The following article was written by FXTM Senior Staff Writer Nikola Grozdanovic.
The 14th of November, 2018, was a landmark day for Brexit and the markets. The UK’s Prime Minister Theresa May held an emergency cabinet meeting to seek approval for her long-anticipated draft Brexit deal. Months of negotiations, protests and persistent questions surrounding the Irish border culminated in a five-hour meeting in which a split cabinet approved the draft deal.
On the 15th of November, FXTM reported that trader sentiment was resoundingly negative in response. A day after the cabinet meeting, 76 per cent of FXTM clients were going short on GBP/USD. FXTM takes a look at the developments which led to this lack of investor confidence in the Pound, and the markets’ reaction as the crucial Brexit events unfolded.
Following the announcement of May’s emergency Brexit meeting, Sterling soared against the US Dollar and the Euro. Trader sentiment was positive, with investors hopeful that a deal had finally been secured. Sterling rose 1.4 per cent to $1.3036 against the Dollar and broke its seven-month high against the Euro at €1.1542. Sterling continued on its positive trajectory after the results of the meeting were revealed. As the news that May had won the support of her cabinet hit the headlines, GBP/USD rallied more by 170 pips.
However, as the day progressed momentum dropped. Prominent politicians, including Jacob Rees-Mogg, chair of the European Research Group, and Nicola Sturgeon, Scotland’s first minister, spoke out about their strong opposition to the draft deal. More dissenting voices emerged as the trading day came to a close.
In response, market participants no longer seemed as optimistic about the deal’s success. Against the Dollar, the Pound dropped from the highs it had experienced after May’s cabinet passed the draft. Uncertainty crept in, leaving the Pound at around 1.30 at the end of the trading session.
Thursday saw the political repercussions of the draft deal fully manifest. By lunchtime, six MPs had resigned, including Brexit Secretary Dominic Raab and Work and Pensions Secretary Esther McVey. Dominic Raab is the second Brexit secretary to resign in six months, after his predecessor David Davis resigned over the Chequers plan in July. Raab’s exit is expected to seriously impact other MPs’ confidence in the plan and damage the chances of the deal passing through parliament.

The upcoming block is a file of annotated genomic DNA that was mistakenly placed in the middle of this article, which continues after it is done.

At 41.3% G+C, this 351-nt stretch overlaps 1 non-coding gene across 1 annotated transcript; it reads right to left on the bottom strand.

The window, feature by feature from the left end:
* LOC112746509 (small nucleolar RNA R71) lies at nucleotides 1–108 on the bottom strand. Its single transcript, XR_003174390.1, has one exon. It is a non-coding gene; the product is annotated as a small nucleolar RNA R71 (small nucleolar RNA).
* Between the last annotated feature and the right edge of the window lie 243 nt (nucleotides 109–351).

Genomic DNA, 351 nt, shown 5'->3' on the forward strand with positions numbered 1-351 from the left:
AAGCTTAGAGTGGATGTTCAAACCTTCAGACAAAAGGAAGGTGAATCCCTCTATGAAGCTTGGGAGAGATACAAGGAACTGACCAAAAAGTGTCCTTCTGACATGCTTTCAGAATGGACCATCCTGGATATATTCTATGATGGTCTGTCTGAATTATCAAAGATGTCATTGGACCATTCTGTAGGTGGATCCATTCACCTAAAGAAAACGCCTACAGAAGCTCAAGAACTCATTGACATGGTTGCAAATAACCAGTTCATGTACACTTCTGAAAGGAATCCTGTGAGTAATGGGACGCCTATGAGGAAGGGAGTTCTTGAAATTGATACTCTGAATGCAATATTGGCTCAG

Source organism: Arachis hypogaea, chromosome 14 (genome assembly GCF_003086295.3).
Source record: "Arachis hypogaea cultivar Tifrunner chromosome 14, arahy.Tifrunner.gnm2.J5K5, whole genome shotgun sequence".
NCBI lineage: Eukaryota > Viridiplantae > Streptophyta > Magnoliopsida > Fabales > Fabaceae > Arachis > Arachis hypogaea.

In reaction, the Pound plummeted – exhibiting the largest drop in 17 months. Immediately following Dominic Raab’s resignation, Sterling fell 1.8 per cent and UK government bonds rallied with the yield on 10-year bonds falling to 1.4 per cent. The stock markets trembled and companies with affiliations to the UK found their shares falling dramatically. Barclays Plc fell 6.6 per cent, Royal Bank of Scotland Group Plc 6.8 per cent and Lloyds Banking Group Plc 4.9 per cent. Royal Mail saw its profits halved. Traders’ appetite for risk and UK exposure had noticeably declined.
As Thursday came to a close, the markets witnessed further uncertainty as members of the Conservative party questioned Theresa May’s leadership. Meanwhile, the emergency EU summit on the 25th of November draws closer. Here, May will face one of the final Brexit hurdles: achieving the EU leaders’ approval and signing the deal. With Tory MPs reviving the discussion of a possible second referendum, traders can expect Sterling to be subject to more turbulent times ahead.
On the 18th of November, during an exclusive interview with Sky News, May remained defiant as opposition to her leadership continues to mount. She will continue to make the case that this is the best Brexit deal possible (she’s due to attend a pro-EU conference and appeal to British businesses on the 19th of November), meanwhile anxiously waiting to hear about the letters of no confidence sent by Conservative MPs. If the number of letters reach 48, a vote on her leadership will be triggered and May’s future as PM will be under serious threat. As each new development seems likely to intensify opposition at home, investors will be paying close attention to the unfolding events this week, with confidence in the Pound continuing to dwindle in the short term. As of writing, GBP/USD is trading just above 1.2800 and investors may find that less risky assets remain more appealing over the next few months.
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